All Pictures by Jani Järvi (CC BY 2.0)
On the 26th of February, the ICEDIG consortium had the honour of hosting its final conference, roughly a month before the meeting will come to a close. The event was split in two parts. The first one was devoted to the practical applications of (digital) collections and how digitisation can change the way we do research while the afternoon session was dedicated to the project and its main outcomes.
Opening the conference was project leader and director of the Finnish Museum of Natural History - Luomus Leif Schulman. He talked about what digitisation - that magical buzzword promising to improve lives - actually means in the context of biodiversity sciences and how it is done in practice. This included a short ride through the history of digital collections. ICEDIG has been contributing in many dimensions when it comes to making digital collections a reality. Digitisation requires a complete change in attitude to overcome its problems, many of which are not new: Agreeing on data standards, actually digitising collections, overcoming the unwillingness to share data, implementing stable identifiers etc.
Next was Otso Ovaskainen who presented the new ERC Grant project LIFEPLAN that aims to establish the current state of biodiversity across the globe, and to use our insights for generating accurate predictions of its future state under future scenarios. To do so, the project will characterize biological diversity through a worldwide sampling program, and develop the bioinformatic and statistical approaches needed to make the most out of these data and thus wants to generate the most ambitious, globally distributed and systematically collected data set to date on a broad range of taxonomical groups. This means that the data pipelines for LIFEPLAN will generate 1000-5000 terabytes of data. It will also have to foster innovation to fill the need for new methods for DNA, audio and image analysis to automate identification from the global network of sampling sites.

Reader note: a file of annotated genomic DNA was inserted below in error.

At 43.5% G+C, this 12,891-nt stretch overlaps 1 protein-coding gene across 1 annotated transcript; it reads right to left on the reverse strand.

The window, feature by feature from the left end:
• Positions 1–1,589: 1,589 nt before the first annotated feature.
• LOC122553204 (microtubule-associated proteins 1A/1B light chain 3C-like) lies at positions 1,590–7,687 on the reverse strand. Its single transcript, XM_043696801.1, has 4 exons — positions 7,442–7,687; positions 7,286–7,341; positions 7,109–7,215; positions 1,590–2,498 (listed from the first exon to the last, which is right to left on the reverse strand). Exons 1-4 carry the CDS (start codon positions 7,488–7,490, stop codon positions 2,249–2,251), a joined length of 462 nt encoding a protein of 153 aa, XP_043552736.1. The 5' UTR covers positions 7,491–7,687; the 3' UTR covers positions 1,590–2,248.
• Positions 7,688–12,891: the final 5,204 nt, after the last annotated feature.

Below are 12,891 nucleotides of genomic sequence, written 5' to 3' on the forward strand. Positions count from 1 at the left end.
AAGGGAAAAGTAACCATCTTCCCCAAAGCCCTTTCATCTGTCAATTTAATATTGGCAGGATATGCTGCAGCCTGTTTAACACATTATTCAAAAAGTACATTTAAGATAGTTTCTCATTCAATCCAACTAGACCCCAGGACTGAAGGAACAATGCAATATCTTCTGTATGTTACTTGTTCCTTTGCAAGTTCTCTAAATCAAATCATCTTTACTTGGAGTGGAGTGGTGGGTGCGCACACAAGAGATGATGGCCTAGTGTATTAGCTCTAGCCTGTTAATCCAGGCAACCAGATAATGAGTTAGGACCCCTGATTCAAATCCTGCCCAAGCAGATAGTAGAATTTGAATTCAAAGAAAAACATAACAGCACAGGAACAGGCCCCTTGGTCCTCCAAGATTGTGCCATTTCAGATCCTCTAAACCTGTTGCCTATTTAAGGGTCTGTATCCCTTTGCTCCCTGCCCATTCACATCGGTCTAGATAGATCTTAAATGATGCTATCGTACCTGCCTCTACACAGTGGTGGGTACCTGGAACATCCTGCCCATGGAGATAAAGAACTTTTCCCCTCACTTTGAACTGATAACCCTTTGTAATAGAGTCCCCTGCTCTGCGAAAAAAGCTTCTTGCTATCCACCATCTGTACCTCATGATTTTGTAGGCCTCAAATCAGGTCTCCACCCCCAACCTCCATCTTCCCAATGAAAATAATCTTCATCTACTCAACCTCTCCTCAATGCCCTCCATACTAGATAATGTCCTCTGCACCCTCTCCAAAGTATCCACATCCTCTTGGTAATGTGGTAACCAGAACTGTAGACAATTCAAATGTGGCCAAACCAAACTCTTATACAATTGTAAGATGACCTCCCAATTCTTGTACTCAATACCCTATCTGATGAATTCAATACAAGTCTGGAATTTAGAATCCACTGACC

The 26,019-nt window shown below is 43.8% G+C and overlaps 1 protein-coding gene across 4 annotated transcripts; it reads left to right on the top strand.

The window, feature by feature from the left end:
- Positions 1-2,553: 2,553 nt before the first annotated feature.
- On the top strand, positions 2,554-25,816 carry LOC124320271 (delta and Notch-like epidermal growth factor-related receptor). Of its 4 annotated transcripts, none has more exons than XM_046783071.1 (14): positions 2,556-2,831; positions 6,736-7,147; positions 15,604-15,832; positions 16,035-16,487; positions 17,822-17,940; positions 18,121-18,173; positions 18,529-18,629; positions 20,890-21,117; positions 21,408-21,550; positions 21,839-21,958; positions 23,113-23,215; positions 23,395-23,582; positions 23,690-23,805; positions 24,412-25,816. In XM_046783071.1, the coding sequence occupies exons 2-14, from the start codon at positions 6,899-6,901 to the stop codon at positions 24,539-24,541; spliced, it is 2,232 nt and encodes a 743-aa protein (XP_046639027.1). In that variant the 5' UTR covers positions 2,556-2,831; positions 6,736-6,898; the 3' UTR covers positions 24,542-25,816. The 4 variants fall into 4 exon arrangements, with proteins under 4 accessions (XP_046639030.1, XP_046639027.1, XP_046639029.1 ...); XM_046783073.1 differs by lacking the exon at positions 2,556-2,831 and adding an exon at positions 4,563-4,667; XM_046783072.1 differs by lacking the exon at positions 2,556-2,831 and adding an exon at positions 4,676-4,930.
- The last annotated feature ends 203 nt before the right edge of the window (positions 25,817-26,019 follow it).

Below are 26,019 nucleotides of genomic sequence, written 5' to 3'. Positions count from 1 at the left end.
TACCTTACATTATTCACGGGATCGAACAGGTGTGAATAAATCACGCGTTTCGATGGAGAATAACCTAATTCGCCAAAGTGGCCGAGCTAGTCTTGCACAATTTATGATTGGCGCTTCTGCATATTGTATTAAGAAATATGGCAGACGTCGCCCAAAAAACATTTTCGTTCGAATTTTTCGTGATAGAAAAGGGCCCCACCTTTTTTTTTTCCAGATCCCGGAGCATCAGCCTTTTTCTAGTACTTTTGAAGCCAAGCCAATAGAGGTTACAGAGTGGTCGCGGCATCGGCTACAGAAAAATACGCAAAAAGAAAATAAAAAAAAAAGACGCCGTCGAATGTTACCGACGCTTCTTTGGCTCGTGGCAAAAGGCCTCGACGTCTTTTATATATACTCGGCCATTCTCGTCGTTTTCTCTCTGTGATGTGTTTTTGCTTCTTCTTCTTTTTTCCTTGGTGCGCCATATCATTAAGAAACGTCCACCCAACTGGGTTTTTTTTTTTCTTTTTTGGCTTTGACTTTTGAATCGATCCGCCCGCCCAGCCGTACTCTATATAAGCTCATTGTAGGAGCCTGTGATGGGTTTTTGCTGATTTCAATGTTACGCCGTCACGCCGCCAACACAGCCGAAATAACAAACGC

This fascinating look into the world of biodiversity monitoring was followed by Deborah Paul from iDigBio. Her intervention focused on the need of people and skills to free the data trapped in collections. The kind of data necessary for digital collections research or projects like LIFEPLAN. Investing in building these specific digital skills will be essential for the future of collections-based research. She underlined that sharing knowledge, developing skills and finding skilled staff are key issue and pointed out what iDigBio and DiSSCo could learn from each other in that respect. It will also be important to show endurance in the task of building capacity, since this will become a recurring task over the years.
Helen Hardy from the Natural History Museum in London then spoke about what it would actually mean if collections were digital by default, especially in terms of access to collections. Because institutions simply do not know who is not using their collections because of a lack of access. In this context it will be very interesting to follow the development of the SYNTHESYS+ work for ELViS, the loans and visits management system for DiSSCo.
The video recording of these three talks is available here.
During the afternoon sessions, all work package leaders presented their main outcomes from their work on ICEDIG. Just like during the project, many topics were touched upon: from how to prioritise digitisation, how to best use citizen science and the role of private collections, to the more technical side of things regarding techniques of imaging or transcription as well as the handling of data and all questions associated with it. From questions of governance and policies, over experiences from communication and dissemination activities, to very real steps of innovation taken during ICEDIG. The individual talks can be re-lived with the ICEDIG-Twitter feed from that day.
All of these topics as well as the future of the Digital Specimen architecture and the data management plan for DiSSCo will be handed over to the research infrastructure at the end of March, virtually guaranteeing the exploitation of the publicly funded research results, thus contributing to the advancement of science.
The event participants and all the other collaborators of ICEDIG are now back to work, delivering the final project outputs until the end of March, when the Horizon 2020 project will officially end.
We would like to thank the hosts from the Finnish Museum of natural History and the University of Helsinki for their hospitality and all speakers for the great presentations.